Thursday, April 1, 2010

A Wartime Childhood

An intelligent and spirited little girl

Marie-José's childhood was overshadowed by the First World War. At the age of 8, she saw her country invaded by Germany; she and her brothers were sent to safety in England, and placed in the care of Lord Curzon. Leopold was enrolled at Eton, Charles at Winchester, and Marie-José at an Ursuline convent school in Brentwood.

The war must have been a very traumatic period for Marie-José. She surely suffered severe anxieties for her parents, who remained in Belgium, near the front lines, exposed to all the dangers of war. Marie-José's eldest brother, Leopold, was also in danger - at the age of 13, he insisted on returning to Belgium to join the army. Throughout the war, he divided his time between school at Eton and "vacations" with his regiment.

On April 8, 1915, King Albert's birthday, Queen Elisabeth arranged for a surprise visit of Marie-José to La Panne, where the royal couple were living. In her old age, Marie-José continued to keep, as a precious souvenir, an album of drawings she had given her father on this occasion. The album was dedicated as follows: À mon papa chéri. Marie-José. La Panne, le 8 avril 1915. It contained a whole series of drawings representing the war, often using animal characters. The Belgian and British soldiers appeared as rabbits and frogs, with innocent, kind expressions; the Germans, by contrast, as devils! Her brothers were shown as heroic figures, carrying the Belgian standard, weapons in hand. King Albert was the noble "Lion of Flanders," with a huge crown. Beside him, Marie-José had placed his allies, the King of England and the Tsar, with the caption: Vive papa, vive la Belgique.

During her visits to La Panne, Marie-José assisted the staff at the Océan field hospital, where her mother worked as a nurse. For instance, during the final Allied offensive, in 1918, the 12-year-old princess prepared bandages for the surgeons. She would later recall these experiences, in poignant terms:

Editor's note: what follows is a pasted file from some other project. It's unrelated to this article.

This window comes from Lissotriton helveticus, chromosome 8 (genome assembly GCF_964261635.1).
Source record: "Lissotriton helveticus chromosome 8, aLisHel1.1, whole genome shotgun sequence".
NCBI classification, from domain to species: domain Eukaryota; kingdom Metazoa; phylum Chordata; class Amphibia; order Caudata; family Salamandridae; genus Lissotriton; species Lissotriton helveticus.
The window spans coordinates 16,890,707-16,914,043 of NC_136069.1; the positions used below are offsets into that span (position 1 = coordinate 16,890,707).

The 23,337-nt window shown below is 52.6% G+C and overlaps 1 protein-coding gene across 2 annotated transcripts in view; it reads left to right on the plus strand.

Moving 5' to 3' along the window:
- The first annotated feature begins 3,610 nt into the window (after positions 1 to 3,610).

All' Océan l'atmosfera era davvero pesante, dappertutto risuonavano urle di dolore. Eppure non provavo orrore, ero convinta di rendermi utile in qualche modo al mio paese. Ci fu però un giorno particolarmente difficile. Cercavo invano...un ferito in gravi condizioni a cui, da una settimana, portavo un pò di brodo. Il suo letto era vuoto. Un altro paziente, che era disteso lì accanto, mi avvertì: "Altezza, non c'è più. E morto. Posso io avere la sua razione?" La crudele realtà che c'era dietro la sua domanda mi fece perdere il controllo e dovetti allontanarmi in tutta fretta, trattenendo a stento le lacrime.

At the Océan, the atmosphere was truly heavy, there were screams of pain on all sides. Yet I did not feel horror, I was convinced that I was making myself useful, in some way, to my country. There was, however, a particularly difficult day. I was looking, in vain... for a wounded man in serious condition to whom, for a week, I had been bringing a bit of broth. His bed was empty. Another patient, who was lying nearby, warned me: "Your Highness, he is gone. He is dead. May I have his ration?" The cruel reality behind his question made me lose control of myself and I had to rush off, barely holding back my tears.